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Bees are often seen as beneficial insects when found in the right environment. However, carpenter bees often invade areas where they’re not wanted. Learn more about what you can do if you’re dealing with this pest.
Carpenter bees are a nonsocial species that drills holes in wood to nest. Though you might initially mistake them for bumblebees, this is a very different type of insect.
Carpenter bees are similar to bumblebees in size, but they have a shiny, black, hairless abdomen as opposed to the fuzzy, striped abdomen of the bumblebee. Eastern carpenter bees have yellow hair on the thorax, while other species such as the California carpenter bee and female valley carpenter bee have a metallic appearance. About an inch in length, carpenter bees are difficult to miss; this is one of the largest native bee species in the United States.
Carpenter bees aren’t as social as honeybees or bumblebees and don’t have a queen. They are not considered to be social insects, but small groups of carpenter bees may live near one another. Since these bees often live alone, you can’t rely on a buzzing swarm of bees to alert you to an infestation. You’ll need to look for more subtle signs of a problem.
Carpenter bees are found in the eastern United States up through New York state, and the southern states from Florida to Arizona. Carpenter bees build their nests in wood. They may choose fence posts, railings, windowsills, telephone poles, roof eaves, doors, and even wooden furniture. They prefer untreated wood that is at least two inches thick.
The female carpenter bee will typically drill its first hole against the wood grain. The bee will then tunnel through the wood. After reaching a depth of about an inch, the bee makes a 90-degree turn and begins tunneling again with the wood grain, creating chambers for her eggs. She works back to front, shaping about five to eight cells. She will provision these cells with pollen and lay a single egg in each one. The bee then seals off the cells with regurgitated wood pulp.
The larvae hatch in these cells and feed on the stored pollen until reaching maturity. The bees will then return to the tunnel to hibernate during the winter. In spring, they mate again and either clean out the old tunnels or create new ones.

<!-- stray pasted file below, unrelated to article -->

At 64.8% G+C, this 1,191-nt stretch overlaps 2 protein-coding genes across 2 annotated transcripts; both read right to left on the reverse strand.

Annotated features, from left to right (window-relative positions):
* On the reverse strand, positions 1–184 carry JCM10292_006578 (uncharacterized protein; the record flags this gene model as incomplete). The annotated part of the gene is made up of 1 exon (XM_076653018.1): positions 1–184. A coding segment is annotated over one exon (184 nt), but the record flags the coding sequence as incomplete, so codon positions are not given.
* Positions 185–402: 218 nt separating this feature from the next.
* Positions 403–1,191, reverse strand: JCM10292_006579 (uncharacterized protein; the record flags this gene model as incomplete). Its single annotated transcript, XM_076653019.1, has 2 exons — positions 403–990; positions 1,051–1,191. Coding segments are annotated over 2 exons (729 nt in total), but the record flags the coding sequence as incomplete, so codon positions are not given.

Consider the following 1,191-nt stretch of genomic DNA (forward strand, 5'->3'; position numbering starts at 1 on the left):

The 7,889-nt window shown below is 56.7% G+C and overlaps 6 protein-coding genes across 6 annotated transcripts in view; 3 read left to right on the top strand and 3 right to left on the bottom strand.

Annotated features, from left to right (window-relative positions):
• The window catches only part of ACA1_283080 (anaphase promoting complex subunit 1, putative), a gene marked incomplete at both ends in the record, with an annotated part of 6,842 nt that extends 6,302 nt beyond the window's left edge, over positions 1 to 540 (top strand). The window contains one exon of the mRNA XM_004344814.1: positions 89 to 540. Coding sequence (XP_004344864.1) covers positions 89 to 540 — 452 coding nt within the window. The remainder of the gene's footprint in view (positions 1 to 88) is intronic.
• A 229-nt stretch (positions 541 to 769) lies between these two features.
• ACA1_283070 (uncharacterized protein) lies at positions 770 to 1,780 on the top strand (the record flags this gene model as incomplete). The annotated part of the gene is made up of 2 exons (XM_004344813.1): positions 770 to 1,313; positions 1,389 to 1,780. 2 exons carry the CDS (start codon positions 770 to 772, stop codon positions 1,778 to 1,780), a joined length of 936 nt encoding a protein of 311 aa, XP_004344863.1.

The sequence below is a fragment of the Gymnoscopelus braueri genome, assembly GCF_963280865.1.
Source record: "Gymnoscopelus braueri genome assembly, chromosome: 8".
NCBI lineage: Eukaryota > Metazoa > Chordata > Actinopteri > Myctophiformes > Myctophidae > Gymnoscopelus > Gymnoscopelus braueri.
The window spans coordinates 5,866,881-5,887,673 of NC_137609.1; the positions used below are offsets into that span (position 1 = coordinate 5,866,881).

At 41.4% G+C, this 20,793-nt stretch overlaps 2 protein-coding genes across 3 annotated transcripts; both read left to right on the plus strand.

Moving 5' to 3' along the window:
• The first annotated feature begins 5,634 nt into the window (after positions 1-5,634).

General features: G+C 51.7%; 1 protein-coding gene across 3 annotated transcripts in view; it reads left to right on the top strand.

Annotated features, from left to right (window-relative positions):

Male carpenter bees do not sting. Females, though capable of stinging, rarely do. The male can be quite alarming, however, as he will hover near anyone who threatens him and may repeatedly dive to scare away anyone he deems a danger. Though it’s unlikely that you’ll suffer stings from carpenter bees, they can still do a significant amount of damage.
Carpenter bees can live for up to three years, producing one or two generations each year. Female bees may nest with their mothers. It’s also possible that several related females will create their nests close to one another. A series of carpenter bee nests can create serious structural damage. Once excavated, these nests create a prime spot for rot and decay to occur as moisture makes its way into the wood.
The first sign of carpenter bee damage is a hole that leads to the nest. These bees may defecate near the opening of the tunnel, leaving stains. You may also see sawdust near the opening of the nest. Carpenter bees don’t eat the wood, so they must deposit it outside the hole.
It’s essential to explore how to get rid of carpenter bees if you have an infestation in your home. Working with a professional exterminator will help you identify and address the problem correctly. Carpenter bees aren’t the only insects that may use these types of nests. Other insects may use abandoned carpenter bee nests for shelter, exacerbating your problem.
The best way to get rid of carpenter bees is to take a two-step approach to the infestation. First, your exterminator should apply an insecticide to the hole. After the bees have had time to come into contact with the insecticide, you should plug the hole with a piece of a dowel rod coated in putty, glue, or another sealant.
An insecticide applied to the surface of the wood can discourage carpenter bees from creating new nests in an area. This type of application will typically last for three to four weeks.
You can deter carpenter bees from nesting in your home or furniture by treating and painting the wood; this makes it less desirable to them. You can also set up carpenter bee houses that have pre-drilled holes for the bees to use. The bees will typically choose these homes over yours when given the option.
Carpenter bees are fascinating creates and should not be categorically listed as a terrible insect. While you will need to figure out how to get rid of carpenter bees if they’re in your home, they can be a welcome neighbor when they live nearby.
There are more than 500 species of carpenter bees worldwide. However, only five of these species live in the United States.
Carpenter bees are beneficial because they pollinate many different crop and non-crop plants. Since there is little threat of them attacking, they only need to be exterminated if they are nesting in your home.
Understanding both the benefits and hazards of carpenter bees will help you identify the best way to handle them around your home. If you notice carpenter bees around your home, speak with a pest control professional to explore your options.
Every home and every pest problem is unique. We will create a plan that meets your needs. Don’t stress over the details. Your Bulwark Pest Pro will help verify everything in your initial call.
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